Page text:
Little Richard – Directly From My Heart (3CD retrospective of the VeeJay years)

LITTLE RICHARD RM 3

Little Richard
Directly From My Heart (The Specialty and Vee-Jay Years)
Specialty Records

While I was born in the 50’s my musical birth was the 70’s; and by the time I’d bought my first record a lot of music had already gone under the metaphorical bridge; so. I can only guess at how exciting it must have been for ears brought up on Big Bands to hear Tutti Frutti, Rip It Up, Lucille and Bama Lama Bama Loo for the very first time.
Thankfully for youngsters of my generation there is an excellent booklet accompanying the three albums that spans 9 amazing years from 1956 to 1965 as it joins the dots of Little Richards early career and why things changed so dramatically once the Beatles arrived in the USA and Soul music under the tutelage of Stax, Motown and Atlantic became commercial.
Album #1 opens with a beautiful Gospel tinged song, called Lonesome and Blue and leads us into another 6 songs that straddle R&B and what would become Soul. Perhaps it was the production; but I had no idea Little Richard was something of a crooner; but when we get to track #8 Tutti Frutti music and history changes in three short minutes.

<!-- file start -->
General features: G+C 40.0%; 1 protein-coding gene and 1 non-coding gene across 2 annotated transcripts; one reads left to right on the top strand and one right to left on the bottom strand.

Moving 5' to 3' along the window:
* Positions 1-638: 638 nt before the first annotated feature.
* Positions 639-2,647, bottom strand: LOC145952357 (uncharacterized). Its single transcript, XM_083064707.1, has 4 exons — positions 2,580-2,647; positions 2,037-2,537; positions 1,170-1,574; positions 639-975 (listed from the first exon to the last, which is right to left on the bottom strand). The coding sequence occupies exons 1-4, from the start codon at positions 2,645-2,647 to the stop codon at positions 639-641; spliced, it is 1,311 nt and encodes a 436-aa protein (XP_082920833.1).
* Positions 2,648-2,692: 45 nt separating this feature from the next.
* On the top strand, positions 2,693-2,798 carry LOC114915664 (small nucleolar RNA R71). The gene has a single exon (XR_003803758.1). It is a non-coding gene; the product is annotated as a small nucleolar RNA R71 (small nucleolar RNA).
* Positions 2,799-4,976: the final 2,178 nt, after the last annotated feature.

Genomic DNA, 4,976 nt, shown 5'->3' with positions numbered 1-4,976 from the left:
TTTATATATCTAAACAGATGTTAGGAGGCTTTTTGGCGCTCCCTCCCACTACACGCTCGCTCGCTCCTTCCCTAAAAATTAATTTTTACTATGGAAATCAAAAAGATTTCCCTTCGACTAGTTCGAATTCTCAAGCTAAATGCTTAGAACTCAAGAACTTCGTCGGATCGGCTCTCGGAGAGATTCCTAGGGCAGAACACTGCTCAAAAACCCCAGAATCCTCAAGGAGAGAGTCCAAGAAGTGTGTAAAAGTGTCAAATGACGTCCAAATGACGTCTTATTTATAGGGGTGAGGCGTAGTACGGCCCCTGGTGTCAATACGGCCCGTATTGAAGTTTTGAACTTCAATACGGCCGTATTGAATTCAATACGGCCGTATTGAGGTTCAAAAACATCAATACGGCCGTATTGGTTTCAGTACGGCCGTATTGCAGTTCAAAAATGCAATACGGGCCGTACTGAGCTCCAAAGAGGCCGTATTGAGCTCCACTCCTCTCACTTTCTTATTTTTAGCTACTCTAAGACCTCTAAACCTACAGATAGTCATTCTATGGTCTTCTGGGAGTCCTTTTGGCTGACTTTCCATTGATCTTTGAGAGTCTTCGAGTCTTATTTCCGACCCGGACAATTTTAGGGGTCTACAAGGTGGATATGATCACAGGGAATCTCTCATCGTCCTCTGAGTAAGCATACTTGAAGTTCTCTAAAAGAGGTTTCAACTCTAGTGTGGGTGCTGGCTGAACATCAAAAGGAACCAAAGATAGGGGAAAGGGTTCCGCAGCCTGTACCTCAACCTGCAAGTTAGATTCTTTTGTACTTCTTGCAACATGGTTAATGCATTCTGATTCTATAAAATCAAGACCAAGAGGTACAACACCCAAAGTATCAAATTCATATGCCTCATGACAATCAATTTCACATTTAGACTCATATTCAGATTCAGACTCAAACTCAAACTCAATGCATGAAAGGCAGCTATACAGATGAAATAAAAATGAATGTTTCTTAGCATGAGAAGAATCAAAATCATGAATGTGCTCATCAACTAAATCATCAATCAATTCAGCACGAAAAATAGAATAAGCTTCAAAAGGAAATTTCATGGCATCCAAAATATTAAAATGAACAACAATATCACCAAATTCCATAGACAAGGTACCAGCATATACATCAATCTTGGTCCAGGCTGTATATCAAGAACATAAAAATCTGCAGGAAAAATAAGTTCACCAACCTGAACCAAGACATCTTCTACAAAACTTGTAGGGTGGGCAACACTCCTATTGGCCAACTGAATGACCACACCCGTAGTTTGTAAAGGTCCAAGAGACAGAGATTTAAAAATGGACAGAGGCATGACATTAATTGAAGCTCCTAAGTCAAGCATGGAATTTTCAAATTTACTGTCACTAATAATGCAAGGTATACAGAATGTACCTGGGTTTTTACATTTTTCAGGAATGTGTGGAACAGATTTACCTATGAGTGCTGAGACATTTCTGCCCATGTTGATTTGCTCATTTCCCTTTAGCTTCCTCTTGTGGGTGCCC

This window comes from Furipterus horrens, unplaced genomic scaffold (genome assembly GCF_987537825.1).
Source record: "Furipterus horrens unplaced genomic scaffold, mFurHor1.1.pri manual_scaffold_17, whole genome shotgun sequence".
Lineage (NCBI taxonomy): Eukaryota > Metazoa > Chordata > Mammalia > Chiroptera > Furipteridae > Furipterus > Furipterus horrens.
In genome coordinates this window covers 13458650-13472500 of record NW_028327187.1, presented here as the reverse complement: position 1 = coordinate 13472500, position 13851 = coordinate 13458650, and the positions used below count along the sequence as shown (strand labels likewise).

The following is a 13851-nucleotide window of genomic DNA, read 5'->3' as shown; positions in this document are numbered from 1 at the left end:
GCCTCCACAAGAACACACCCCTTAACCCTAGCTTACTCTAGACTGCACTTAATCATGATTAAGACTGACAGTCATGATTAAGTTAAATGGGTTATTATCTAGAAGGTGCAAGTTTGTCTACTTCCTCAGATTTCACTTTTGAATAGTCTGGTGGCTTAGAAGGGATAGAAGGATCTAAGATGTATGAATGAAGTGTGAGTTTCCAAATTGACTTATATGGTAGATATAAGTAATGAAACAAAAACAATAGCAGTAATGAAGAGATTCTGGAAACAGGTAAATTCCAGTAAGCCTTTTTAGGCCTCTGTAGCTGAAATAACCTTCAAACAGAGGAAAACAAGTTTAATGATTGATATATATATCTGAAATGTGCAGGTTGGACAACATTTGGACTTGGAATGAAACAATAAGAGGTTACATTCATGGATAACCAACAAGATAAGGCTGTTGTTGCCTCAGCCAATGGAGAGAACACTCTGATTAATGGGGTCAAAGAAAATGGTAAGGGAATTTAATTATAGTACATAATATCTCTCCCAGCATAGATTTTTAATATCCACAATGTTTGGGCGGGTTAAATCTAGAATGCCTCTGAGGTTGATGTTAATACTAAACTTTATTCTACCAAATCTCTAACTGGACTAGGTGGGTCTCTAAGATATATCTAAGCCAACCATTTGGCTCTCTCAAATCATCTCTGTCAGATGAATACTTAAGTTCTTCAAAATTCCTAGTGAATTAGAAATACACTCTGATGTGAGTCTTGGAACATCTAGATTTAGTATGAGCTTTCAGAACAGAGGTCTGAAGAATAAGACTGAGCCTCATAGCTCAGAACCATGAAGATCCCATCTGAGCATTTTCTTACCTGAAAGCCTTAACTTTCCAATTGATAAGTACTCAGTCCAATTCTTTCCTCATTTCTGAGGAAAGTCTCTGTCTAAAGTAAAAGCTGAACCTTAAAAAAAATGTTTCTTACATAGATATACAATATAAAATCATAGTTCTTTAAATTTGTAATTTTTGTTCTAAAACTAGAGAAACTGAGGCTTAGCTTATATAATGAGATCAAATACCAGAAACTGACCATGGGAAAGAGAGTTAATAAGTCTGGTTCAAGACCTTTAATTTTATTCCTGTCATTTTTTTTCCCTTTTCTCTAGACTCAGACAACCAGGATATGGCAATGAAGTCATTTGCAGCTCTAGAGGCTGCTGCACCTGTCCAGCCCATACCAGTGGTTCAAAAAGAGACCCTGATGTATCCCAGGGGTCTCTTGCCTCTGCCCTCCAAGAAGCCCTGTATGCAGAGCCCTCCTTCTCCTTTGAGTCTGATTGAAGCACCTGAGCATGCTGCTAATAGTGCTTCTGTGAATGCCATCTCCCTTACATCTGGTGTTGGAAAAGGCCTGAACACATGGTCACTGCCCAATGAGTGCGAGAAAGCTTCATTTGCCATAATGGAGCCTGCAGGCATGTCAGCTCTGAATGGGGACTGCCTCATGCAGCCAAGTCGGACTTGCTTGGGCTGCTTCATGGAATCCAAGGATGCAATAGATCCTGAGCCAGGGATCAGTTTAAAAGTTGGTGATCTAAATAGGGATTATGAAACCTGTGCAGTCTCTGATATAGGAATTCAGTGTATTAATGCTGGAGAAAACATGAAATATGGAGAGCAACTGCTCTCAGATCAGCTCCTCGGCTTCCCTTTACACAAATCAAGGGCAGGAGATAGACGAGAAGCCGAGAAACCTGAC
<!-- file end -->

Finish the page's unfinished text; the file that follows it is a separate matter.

Nearly 60 years after it was first recorded Tutti Frutti still sounds exciting, rude and indeed ‘fresh.’ Hands up who thinks the same will be said of 1 Direction songs in 2075.
All of the classics are here and every single one of them had my toes tapping and brought a smile to my face.
Alongside plenty of songs that were ‘of their time’ I’ve also discovered a few gems tucked away too; like Can’t Believe You Want To Leave must have been on the young James Brown’s turntable non-stop before he went into a recording studio. Then on I’ll Never Let You Go (Boo Hoo Hoo) Richard appears to take a Fats Domino tune and set fire to it as the singer rattles his piano alongside a fabulous horn section creating the great lost Rock n Roll song.

This triple album box-set goes someway to recreate the magical times of early Rock and Roll; but the inclusion of numerous B-Sides, weak cover versions and what are termed ‘rarities’ 84 tracks makes for a long old haul. Especially as the very, very best could easily have been edited into a brilliant single, 20 track CD that would really show what a talent Little Richard was. I know that’s what I’ve done!

Released June 2nd 2015

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